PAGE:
“About six feet up, at year six, you see the paper stream split into two distinct branches. That crotch marks the divorce.”
The paperwork here is laced together like a deck of cards shuffled but yet to be edged, each page landing across the one below it, until they have widened into their own separate stack.
The genre of documentary sculpture most likely will begin and end with Segasvary, thanks to the proliferation of cheap and accessible video technology.
“I don’t really see myself getting a camera, I have been able to capture reality, tell important stories, very well with line, volume and shape. But this next generation, I don’t think they will be interested.”
August 21, 2007
This is a cardboard truck…not what I’m talking about at all. I’m talking about trucks that collect cardboard. They have an unmistakable look, empty or full. Very high walls made of thin plywood…quarter inch, and a portion that comes over the cab and has walls as well. They are old pick-ups of any manufacture, full size or little toyotas, S-10s, rangers, with dirty ropes tied in criss cross patterns holding the broken down boxes in. The trucks often have been entirely covered in graffiti throw ups. The leaf springs are shot, so they ride low in the ass end. Often it is a two person team, sometimes man and woman (presumably a couple) or two men (presumably friends). They work late at night, after business’s have closed up and set their cardboard on the curb.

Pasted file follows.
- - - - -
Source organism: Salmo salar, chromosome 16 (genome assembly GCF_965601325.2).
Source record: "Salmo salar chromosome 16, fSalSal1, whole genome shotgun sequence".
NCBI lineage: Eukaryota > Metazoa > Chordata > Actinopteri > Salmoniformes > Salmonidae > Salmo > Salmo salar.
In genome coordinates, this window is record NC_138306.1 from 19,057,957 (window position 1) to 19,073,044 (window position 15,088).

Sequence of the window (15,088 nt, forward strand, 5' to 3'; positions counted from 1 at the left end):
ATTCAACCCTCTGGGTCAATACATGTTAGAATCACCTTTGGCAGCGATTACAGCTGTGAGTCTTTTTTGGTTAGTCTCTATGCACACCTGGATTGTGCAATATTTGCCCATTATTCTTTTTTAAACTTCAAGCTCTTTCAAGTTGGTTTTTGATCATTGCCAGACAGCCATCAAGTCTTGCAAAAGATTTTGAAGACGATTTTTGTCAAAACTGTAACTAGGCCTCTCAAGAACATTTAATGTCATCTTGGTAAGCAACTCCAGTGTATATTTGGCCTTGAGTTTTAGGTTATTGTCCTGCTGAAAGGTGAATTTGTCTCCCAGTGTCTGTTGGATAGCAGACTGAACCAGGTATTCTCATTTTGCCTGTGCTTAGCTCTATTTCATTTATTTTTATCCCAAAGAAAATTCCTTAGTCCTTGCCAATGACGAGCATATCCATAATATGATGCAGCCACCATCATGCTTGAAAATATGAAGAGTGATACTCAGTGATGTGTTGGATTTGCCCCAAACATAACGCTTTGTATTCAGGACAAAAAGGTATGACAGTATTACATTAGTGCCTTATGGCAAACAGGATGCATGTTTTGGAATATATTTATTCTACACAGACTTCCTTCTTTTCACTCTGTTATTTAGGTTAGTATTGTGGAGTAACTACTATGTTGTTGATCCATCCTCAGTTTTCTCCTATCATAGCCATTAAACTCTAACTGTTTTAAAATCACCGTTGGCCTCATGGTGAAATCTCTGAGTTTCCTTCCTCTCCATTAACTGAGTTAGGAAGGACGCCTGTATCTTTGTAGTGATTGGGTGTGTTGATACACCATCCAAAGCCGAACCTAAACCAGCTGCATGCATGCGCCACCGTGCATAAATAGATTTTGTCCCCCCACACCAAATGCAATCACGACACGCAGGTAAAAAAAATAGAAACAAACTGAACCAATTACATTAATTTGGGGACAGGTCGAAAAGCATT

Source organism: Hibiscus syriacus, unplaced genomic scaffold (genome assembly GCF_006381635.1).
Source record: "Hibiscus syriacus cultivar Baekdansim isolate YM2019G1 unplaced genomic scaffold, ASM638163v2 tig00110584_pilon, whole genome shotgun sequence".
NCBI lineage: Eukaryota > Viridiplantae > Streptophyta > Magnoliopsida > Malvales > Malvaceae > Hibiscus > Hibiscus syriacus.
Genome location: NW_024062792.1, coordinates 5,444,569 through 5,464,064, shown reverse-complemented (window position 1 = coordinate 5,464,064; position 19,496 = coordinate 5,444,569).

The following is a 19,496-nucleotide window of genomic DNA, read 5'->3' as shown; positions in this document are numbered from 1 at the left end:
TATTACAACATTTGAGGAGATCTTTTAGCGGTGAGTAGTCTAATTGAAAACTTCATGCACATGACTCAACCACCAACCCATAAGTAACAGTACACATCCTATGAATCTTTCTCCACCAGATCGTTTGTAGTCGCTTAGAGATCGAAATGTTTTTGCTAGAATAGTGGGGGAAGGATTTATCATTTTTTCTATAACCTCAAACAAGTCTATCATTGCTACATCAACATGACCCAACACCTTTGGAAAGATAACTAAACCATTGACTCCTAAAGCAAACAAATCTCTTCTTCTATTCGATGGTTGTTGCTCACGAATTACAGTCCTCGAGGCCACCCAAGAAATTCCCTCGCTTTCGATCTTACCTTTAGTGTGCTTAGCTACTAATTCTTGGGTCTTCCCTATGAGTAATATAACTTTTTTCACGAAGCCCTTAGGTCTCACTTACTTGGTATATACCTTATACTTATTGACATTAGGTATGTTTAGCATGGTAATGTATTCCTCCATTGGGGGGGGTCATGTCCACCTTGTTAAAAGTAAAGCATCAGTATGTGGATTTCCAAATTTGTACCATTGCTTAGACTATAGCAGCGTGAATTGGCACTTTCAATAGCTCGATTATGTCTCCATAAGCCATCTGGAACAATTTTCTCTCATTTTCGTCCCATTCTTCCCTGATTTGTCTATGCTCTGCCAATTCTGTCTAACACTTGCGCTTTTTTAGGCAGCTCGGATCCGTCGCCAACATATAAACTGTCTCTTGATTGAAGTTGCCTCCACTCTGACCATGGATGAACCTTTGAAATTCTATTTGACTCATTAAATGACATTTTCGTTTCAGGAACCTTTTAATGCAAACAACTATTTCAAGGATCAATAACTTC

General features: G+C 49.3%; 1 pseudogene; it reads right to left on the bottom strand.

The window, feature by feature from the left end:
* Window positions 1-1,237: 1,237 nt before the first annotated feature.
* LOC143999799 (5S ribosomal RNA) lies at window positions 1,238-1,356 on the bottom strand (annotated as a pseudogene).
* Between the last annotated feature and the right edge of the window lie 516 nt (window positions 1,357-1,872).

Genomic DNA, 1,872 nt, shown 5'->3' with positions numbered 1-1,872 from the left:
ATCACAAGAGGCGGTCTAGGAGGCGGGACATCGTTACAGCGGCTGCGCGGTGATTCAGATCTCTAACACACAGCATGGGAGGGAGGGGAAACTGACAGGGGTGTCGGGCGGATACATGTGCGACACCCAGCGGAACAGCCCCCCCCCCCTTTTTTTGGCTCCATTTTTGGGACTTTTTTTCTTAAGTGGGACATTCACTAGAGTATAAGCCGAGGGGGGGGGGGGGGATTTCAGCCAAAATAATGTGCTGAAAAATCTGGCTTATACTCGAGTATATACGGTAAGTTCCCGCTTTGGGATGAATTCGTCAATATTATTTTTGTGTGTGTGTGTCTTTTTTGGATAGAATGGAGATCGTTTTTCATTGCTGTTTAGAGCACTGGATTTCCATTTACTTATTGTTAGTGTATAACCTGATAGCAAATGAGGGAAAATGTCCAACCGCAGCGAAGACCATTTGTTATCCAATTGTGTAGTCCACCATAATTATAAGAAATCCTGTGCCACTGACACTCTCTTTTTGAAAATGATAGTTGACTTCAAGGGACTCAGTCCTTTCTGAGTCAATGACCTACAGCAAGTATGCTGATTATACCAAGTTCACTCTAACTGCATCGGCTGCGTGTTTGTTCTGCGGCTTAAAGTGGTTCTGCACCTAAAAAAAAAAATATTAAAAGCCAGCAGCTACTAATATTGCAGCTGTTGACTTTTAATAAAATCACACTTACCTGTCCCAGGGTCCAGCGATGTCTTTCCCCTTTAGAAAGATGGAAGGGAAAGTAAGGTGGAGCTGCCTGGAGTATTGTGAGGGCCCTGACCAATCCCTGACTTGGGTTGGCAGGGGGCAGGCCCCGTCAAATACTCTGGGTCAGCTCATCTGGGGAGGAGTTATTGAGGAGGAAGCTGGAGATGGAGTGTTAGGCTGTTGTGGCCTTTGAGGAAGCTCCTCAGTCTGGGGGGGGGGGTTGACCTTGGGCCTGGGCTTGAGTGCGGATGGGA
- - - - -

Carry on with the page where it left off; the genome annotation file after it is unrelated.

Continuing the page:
I’ve considered collecting cardboard myself. I have a truck. Just need to build up some support over the cab so a pile of Cisco boxes three feet thick doesn’t crush my roof. No problem. But that is below my class. It’s bad enough I stand in line to recycle my cans. The guy who weighs them hardly speaks english, and last time I went, we got into an argument where I should park.
An older man, spanish speaking, white eyebrows, looked at me and said, “come on, he working hard.”
I was the bad guy.
The old asian women and mexican men all knew I was above him in the class struggle and expected me to be a gentleman. A young white guy in his own vehicle, recycling cans. They resented me, resented the fact I didn’t have big bags stuffed with cans jammed into a baby stroller or the two wheeled carts you see in the asian markets, the ones made of thin wire dipped in blue or red plastic coating. Some people came on foot with sacks tied at each end of a long stick balanced across their shoulders. As though they’d walked from Mongolia. I fuckin’ drove to the recyclers? And wanted to argue about parking?